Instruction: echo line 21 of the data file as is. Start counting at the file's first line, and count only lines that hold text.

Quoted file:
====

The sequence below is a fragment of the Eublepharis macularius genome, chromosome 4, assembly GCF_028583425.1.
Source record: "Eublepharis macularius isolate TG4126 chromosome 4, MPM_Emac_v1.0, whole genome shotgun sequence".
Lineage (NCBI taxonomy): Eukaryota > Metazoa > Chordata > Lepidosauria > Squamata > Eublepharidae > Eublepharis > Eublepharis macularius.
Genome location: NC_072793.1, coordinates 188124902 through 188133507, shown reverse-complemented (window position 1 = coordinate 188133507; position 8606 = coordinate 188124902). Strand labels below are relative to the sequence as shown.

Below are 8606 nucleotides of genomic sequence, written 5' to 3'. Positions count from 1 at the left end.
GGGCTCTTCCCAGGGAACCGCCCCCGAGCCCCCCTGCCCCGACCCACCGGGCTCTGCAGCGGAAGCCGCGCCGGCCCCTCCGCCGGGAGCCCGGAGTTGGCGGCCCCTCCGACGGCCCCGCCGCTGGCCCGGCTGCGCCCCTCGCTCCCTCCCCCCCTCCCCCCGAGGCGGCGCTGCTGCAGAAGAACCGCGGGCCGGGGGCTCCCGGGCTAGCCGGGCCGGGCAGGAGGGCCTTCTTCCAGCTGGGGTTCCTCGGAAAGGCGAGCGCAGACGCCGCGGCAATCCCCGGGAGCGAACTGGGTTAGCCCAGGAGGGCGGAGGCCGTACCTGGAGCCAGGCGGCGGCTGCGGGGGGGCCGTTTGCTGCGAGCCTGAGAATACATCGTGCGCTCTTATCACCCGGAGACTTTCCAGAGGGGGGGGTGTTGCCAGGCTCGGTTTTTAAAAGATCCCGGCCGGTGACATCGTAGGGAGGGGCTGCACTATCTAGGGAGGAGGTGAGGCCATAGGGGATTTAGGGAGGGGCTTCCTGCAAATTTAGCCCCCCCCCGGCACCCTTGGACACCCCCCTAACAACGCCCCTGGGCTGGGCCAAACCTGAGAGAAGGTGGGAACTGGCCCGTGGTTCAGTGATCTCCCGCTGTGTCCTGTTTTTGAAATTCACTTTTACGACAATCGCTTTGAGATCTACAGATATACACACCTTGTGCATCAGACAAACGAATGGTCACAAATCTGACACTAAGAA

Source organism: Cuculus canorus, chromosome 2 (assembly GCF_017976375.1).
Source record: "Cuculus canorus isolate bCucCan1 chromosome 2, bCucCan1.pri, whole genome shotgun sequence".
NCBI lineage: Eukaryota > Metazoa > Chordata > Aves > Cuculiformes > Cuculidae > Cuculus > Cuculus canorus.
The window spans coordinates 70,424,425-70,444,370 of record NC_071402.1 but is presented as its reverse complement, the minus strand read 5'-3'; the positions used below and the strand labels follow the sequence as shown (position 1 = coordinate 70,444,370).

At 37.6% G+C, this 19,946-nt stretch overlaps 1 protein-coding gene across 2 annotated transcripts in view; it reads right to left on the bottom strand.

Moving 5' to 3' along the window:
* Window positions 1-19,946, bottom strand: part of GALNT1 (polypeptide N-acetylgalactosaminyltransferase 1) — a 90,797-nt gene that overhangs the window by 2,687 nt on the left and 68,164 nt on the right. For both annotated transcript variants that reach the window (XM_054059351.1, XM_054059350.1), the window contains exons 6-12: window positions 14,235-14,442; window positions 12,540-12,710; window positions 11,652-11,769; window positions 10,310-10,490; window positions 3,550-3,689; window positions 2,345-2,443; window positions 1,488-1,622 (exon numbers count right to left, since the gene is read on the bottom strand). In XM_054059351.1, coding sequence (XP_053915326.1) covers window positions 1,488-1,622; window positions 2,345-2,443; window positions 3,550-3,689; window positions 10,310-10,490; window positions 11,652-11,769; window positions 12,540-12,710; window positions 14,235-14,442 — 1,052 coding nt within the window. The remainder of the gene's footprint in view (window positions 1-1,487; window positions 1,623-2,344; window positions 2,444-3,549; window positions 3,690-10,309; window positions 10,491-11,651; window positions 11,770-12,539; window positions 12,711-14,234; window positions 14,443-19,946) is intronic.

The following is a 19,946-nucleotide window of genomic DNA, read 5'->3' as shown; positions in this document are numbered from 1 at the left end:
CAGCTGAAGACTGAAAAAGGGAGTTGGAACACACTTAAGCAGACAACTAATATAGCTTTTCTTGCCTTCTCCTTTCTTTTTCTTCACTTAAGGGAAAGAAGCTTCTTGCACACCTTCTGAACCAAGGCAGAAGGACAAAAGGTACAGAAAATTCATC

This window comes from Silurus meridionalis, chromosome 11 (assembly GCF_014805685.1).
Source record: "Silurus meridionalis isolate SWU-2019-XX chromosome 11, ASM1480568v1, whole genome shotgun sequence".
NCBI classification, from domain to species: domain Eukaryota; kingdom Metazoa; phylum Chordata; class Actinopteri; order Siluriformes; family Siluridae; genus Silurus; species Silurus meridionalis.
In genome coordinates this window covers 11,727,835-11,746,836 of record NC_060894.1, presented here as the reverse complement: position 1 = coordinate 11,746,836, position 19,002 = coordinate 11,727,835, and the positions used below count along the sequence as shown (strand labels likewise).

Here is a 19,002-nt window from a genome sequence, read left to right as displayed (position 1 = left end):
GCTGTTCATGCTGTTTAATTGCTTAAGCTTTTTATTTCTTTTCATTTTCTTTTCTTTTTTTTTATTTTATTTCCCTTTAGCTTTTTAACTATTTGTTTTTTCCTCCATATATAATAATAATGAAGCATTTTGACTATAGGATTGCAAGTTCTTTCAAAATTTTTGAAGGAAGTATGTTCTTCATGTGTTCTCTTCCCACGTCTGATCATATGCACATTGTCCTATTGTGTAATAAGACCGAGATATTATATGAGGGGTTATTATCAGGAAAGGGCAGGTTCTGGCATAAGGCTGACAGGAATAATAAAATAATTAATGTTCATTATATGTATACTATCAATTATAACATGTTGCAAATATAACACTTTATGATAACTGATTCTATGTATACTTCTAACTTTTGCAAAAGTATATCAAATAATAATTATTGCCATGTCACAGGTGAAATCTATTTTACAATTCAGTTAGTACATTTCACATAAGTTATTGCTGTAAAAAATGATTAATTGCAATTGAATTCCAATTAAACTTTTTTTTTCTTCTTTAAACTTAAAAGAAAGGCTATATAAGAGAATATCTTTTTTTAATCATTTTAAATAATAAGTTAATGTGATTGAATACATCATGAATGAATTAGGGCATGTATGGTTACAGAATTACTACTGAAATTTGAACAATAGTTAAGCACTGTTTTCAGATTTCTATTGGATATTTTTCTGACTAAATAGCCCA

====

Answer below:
GCTGTTCATGCTGTTTAATTGCTTAAGCTTTTTATTTCTTTTCATTTTCTTTTCTTTTTTTTTATTTTATTTCCCTTTAGCTTTTTAACTATTTGTTTTTTCCTCCATATATAATAATAATGAAGCATTTTGACTATAGGATTGCAAGTTCTTTCAAAATTTTTGAAGGAAGTATGTTCTTCATGTGTTCTCTTCCCACGTCTGATCATATGCACATTGTCCTATTGTGTAATAAGACCGAGATATTATATGAGGGGTTATTATCAGGAAAGGGCAGGTTCTGGCATAAGGCTGACAGGAATAATAAAATAATTAATGTTCATTATATGTATACTATCAATTATAACATGTTGCAAATATAACACTTTATGATAACTGATTCTATGTATACTTCTAACTTTTGCAAAAGTATATCAAATAATAATTATTGCCATGTCACAGGTGAAATCTATTTTACAATTCAGTTAGTACATTTCACATAAGTTATTGCTGTAAAAAATGATTAATTGCAATTGAATTCCAATTAAACTTTTTTTTTCTTCTTTAAACTTAAAAGAAAGGCTATATAAGAGAATATCTTTTTTTAATCATTTTAAATAATAAGTTAATGTGATTGAATACATCATGAATGAATTAGGGCATGTATGGTTACAGAATTACTACTGAAATTTGAACAATAGTTAAGCACTGTTTTCAGATTTCTATTGGATATTTTTCTGACTAAATAGCCCA